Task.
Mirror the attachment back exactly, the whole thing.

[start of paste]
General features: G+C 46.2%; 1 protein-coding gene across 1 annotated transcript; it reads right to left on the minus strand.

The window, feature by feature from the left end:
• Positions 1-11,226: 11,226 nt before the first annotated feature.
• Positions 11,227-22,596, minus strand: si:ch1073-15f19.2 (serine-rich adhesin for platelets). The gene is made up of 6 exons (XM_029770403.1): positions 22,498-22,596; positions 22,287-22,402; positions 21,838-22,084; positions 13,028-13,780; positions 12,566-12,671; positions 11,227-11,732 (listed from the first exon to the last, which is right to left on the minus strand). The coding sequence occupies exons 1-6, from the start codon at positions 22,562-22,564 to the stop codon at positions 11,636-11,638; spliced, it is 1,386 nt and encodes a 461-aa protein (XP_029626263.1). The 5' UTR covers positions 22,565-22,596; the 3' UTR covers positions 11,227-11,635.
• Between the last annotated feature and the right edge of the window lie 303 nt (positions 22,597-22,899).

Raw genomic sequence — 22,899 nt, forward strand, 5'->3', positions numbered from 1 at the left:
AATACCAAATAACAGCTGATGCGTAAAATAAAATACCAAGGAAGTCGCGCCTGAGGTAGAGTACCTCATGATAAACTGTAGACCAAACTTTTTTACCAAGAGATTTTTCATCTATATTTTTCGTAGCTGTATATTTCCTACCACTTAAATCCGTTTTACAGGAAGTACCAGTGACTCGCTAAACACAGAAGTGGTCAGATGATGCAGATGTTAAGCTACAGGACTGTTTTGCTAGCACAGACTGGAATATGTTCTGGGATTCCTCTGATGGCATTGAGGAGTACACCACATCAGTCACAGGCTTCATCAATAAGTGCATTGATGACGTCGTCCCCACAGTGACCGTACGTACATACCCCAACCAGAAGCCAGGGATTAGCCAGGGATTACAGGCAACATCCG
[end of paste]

General features: G+C 46.2%; 1 protein-coding gene across 1 annotated transcript; it reads right to left on the minus strand.

The window, feature by feature from the left end:
• Positions 1-11,226: 11,226 nt before the first annotated feature.
• Positions 11,227-22,596, minus strand: si:ch1073-15f19.2 (serine-rich adhesin for platelets). The gene is made up of 6 exons (XM_029770403.1): positions 22,498-22,596; positions 22,287-22,402; positions 21,838-22,084; positions 13,028-13,780; positions 12,566-12,671; positions 11,227-11,732 (listed from the first exon to the last, which is right to left on the minus strand). The coding sequence occupies exons 1-6, from the start codon at positions 22,562-22,564 to the stop codon at positions 11,636-11,638; spliced, it is 1,386 nt and encodes a 461-aa protein (XP_029626263.1). The 5' UTR covers positions 22,565-22,596; the 3' UTR covers positions 11,227-11,635.
• Between the last annotated feature and the right edge of the window lie 303 nt (positions 22,597-22,899).

Raw genomic sequence — 22,899 nt, forward strand, 5'->3', positions numbered from 1 at the left:
AATACCAAATAACAGCTGATGCGTAAAATAAAATACCAAGGAAGTCGCGCCTGAGGTAGAGTACCTCATGATAAACTGTAGACCAAACTTTTTTACCAAGAGATTTTTCATCTATATTTTTCGTAGCTGTATATTTCCTACCACTTAAATCCGTTTTACAGGAAGTACCAGTGACTCGCTAAACACAGAAGTGGTCAGATGATGCAGATGTTAAGCTACAGGACTGTTTTGCTAGCACAGACTGGAATATGTTCTGGGATTCCTCTGATGGCATTGAGGAGTACACCACATCAGTCACAGGCTTCATCAATAAGTGCATTGATGACGTCGTCCCCACAGTGACCGTACGTACATACCCCAACCAGAAGCCAGGGATTAGCCAGGGATTACAGGCAACATCCG